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Social Security benefits don't rise for 2016: how to cope (+video)

Social Security recipients will not get a cost-of-living adjustment (COLA) next year thanks to sagging inflation. Here's what you need to know to minimize the financial blow. 

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    A pair of elderly couples view the ocean and waves along the beach in La Jolla, Calif. Nearly 65 million older Americans who receive Social Security benefits will not receive a cost-of-living increase next year, the US Social Security Administration said last week.
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Americans have largely benefited from a long spell of low inflation, but Social Security recipients are seeing the downside: They learned Thursday that benefits will not receive a cost-of-living adjustment, or COLA, for 2016.

That’s a substantial hit for the some 80 million people who receive benefits each month, and who have traditionally been able to count on an annual rise in their benefit amount.

This marks only the third time in 40 years that the government has held Social Security benefits flat — and all three instances have occurred since 2010.

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“No COLA increases may not sound like a big deal to a lot of people. But when Social Security is the largest piece of someone’s income, it becomes a very big deal,” says Germi Cloud, a national Social Security advisor for Cloud Financial in Huntsville, Alabama.

If you’re among the affected, here’s what you need to know.

COLA tied to inflation

The government ties changes in the cost of living to the Department of Labor’s Consumer Price Index, which hasn’t risen since the last cost-of-living adjustment in 2015.

“As a result, your SSI benefit rate and, for most people, your Social Security benefit amount will stay the same in 2016,” Jim Borland, assistant deputy commissioner of communications for the SSA, wrote in a blog post announcing the decision.

The CPI actually fell by a seasonally adjusted 0.2% in September, according to the U.S. Bureau of Labor Statistics. One driver: falling gas prices.

Unfortunately, lower fuel costs often fail to have a significant impact on many retirees, who don’t drive frequently. At the same time, other expenses have experienced slight inflation, which means Social Security beneficiaries may suffer from a higher cost of living despite receiving no adjustment.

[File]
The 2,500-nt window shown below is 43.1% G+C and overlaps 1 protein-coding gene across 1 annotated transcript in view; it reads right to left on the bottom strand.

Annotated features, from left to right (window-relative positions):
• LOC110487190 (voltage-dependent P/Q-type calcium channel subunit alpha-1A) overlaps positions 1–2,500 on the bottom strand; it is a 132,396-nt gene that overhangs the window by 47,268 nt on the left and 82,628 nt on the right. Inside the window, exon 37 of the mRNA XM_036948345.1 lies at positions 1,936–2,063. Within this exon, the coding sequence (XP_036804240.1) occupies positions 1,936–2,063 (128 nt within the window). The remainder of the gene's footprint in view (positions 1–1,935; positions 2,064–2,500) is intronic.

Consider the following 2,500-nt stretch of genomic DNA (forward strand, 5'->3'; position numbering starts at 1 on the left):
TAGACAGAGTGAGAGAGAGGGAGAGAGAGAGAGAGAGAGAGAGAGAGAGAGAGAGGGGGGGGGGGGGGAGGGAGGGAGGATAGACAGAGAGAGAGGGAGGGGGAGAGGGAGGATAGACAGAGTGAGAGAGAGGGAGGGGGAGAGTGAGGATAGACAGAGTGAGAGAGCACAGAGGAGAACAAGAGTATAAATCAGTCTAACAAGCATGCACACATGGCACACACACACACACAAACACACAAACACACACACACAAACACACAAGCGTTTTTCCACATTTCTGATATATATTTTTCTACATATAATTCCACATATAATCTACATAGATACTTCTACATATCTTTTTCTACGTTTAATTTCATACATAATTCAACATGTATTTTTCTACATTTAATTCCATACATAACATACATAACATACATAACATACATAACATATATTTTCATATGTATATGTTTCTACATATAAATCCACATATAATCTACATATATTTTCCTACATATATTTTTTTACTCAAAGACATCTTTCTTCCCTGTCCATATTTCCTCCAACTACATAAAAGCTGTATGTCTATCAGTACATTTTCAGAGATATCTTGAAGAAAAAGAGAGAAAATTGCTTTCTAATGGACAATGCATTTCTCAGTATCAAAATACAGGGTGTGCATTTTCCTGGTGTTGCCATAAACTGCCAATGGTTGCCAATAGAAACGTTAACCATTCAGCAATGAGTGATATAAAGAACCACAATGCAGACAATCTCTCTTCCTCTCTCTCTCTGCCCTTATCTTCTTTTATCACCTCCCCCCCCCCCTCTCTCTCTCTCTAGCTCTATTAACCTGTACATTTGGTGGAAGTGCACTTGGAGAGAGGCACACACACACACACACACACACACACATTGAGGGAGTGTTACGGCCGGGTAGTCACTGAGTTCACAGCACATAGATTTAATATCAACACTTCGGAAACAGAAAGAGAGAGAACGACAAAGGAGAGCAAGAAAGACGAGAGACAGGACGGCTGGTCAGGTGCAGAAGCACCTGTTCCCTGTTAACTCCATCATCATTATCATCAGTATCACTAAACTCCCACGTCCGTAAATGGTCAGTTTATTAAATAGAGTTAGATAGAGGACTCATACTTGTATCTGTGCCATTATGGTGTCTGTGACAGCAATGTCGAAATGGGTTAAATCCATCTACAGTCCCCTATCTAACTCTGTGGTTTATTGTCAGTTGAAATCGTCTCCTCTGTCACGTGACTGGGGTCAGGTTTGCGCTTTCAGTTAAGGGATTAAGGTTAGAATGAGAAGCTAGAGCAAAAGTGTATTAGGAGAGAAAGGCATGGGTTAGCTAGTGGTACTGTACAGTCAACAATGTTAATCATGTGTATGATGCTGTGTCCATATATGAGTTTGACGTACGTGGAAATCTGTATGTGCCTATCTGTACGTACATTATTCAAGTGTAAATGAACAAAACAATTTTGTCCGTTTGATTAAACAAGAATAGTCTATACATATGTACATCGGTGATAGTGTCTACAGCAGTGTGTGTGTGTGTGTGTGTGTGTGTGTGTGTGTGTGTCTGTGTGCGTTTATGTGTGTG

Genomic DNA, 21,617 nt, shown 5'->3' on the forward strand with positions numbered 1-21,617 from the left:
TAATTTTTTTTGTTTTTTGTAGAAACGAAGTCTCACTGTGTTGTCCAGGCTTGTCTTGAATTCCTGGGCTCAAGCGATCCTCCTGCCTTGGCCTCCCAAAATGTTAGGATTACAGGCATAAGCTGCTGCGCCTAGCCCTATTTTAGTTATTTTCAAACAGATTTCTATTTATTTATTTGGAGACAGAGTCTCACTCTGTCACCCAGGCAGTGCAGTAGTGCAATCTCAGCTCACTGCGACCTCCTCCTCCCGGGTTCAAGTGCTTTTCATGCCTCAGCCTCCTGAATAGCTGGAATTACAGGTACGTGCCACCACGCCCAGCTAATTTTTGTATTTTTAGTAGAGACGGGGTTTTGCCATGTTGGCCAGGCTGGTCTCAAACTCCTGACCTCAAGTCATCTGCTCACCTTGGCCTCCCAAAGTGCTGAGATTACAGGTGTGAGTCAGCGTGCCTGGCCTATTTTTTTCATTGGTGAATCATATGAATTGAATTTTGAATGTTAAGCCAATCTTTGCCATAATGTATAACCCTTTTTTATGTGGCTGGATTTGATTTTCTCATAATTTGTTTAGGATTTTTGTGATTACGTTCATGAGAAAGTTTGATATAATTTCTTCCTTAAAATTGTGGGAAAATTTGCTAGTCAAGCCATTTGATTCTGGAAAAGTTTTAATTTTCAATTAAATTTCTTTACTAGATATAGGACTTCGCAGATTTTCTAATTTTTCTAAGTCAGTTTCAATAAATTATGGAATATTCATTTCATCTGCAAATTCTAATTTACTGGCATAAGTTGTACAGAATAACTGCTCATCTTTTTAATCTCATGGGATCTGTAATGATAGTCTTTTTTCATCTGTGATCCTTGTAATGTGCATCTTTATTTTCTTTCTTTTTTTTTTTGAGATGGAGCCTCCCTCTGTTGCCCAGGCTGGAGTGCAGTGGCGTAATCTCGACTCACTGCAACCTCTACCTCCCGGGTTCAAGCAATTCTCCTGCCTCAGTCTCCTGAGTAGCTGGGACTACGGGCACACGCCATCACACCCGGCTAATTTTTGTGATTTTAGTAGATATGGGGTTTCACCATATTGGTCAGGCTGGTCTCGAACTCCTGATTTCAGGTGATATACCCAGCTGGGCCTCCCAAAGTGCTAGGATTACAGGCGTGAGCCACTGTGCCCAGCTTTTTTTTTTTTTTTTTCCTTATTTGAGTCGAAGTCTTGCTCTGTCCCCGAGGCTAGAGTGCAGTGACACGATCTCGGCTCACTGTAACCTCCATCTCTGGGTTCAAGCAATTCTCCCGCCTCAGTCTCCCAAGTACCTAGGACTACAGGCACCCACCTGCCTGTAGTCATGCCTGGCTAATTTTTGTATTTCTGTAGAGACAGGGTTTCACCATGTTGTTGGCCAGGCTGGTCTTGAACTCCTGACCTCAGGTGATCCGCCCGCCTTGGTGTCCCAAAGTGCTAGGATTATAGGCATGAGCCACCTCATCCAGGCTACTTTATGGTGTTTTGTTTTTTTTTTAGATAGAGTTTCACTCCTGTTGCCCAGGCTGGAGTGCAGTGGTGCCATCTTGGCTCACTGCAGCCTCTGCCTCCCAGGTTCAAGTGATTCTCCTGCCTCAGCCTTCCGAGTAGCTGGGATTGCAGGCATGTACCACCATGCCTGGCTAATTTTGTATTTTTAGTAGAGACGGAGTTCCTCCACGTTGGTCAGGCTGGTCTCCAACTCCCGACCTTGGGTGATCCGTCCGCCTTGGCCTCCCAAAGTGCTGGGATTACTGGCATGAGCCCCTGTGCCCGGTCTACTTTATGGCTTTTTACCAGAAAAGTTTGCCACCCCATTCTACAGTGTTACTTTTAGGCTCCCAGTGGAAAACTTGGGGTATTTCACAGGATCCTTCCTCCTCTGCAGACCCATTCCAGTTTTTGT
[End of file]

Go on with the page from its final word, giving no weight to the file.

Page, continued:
Now’s the time to review your budget

“Even if there isn’t an immediate financial impact, just knowing there will be no COLA can make people feel like they’re losing control of their finances,” Cloud says.

The best way to get back in control: If you don’t have a budget, this is the push you needed to make one. Just that small step can make you feel more confident going forward. If you already have a budget, take some time to revisit it.

Consider other sources of income

Many Social Security recipients are unable to work, but those who can should consider doing so if they can’t wrap their budgets around a stagnant benefit. The government has a website dedicated to job resources for seniors.

Other creative ways to increase income include taking in a roommate, renting portions of your home through a service like Airbnb, pet sitting through a site like DogVacay and selling household items you no longer want or use. Then there’s a reverse mortgage, which isn’t right for everyone but can provide some much-needed cash flow in certain circumstances.

Don’t wait to cut spending

The good news is this announcement comes with some notice, which means you have time to gradually ease into what might be a significant lifestyle adjustment.

“When you actually look at the long-term effects, it can be staggering,” Cloud says. “For example, if you have someone who has a $2,000 monthly benefit, a 2% COLA increase would be an extra $40 per month, which is almost $500 per year.”

Taken as $500 a year, it can seem impossible to break even, but $40 a month seems much more manageable. If you’ve made a new budget or you’re looking over an old one, see if there are places you can start to make cuts: Housing is the big one for many retirees, and if you’ve been on the fence about downsizing, now might be the time. Food is another area from which many people can skim some fat, by starting to gradually work toward a lower grocery budget or putting a lid on eating out.

Finally, a small bright spot, at least for some people: Roughly 30% of Medicare recipients may see their Part B premiums rise by as much as 52% next year, according to a report from the Center for Retirement Research at Boston College. But Social Security beneficiaries who have premiums deducted from their benefits are protected: A “hold harmless” law keeps Medicare premium increases level with COLA increases for most retirees.

That means if there had been a COLA, much of it would have been swept up in the additional premium.

More from NerdWallet:

Arielle O’Shea is a staff writer at NerdWallet, a personal finance website. Email:aoshea@nerdwallet.com. Twitter: @arioshea.

The Christian Science Monitor has assembled a diverse group of the best personal finance bloggers out there. Our guest bloggers are not employed or directed by the Monitor and the views expressed are the bloggers' own, as is responsibility for the content of their blogs. To contact us about a blogger, click here. To add or view a comment on a guest blog, please go to the blogger's own site by clicking on the link in the blog description box above.

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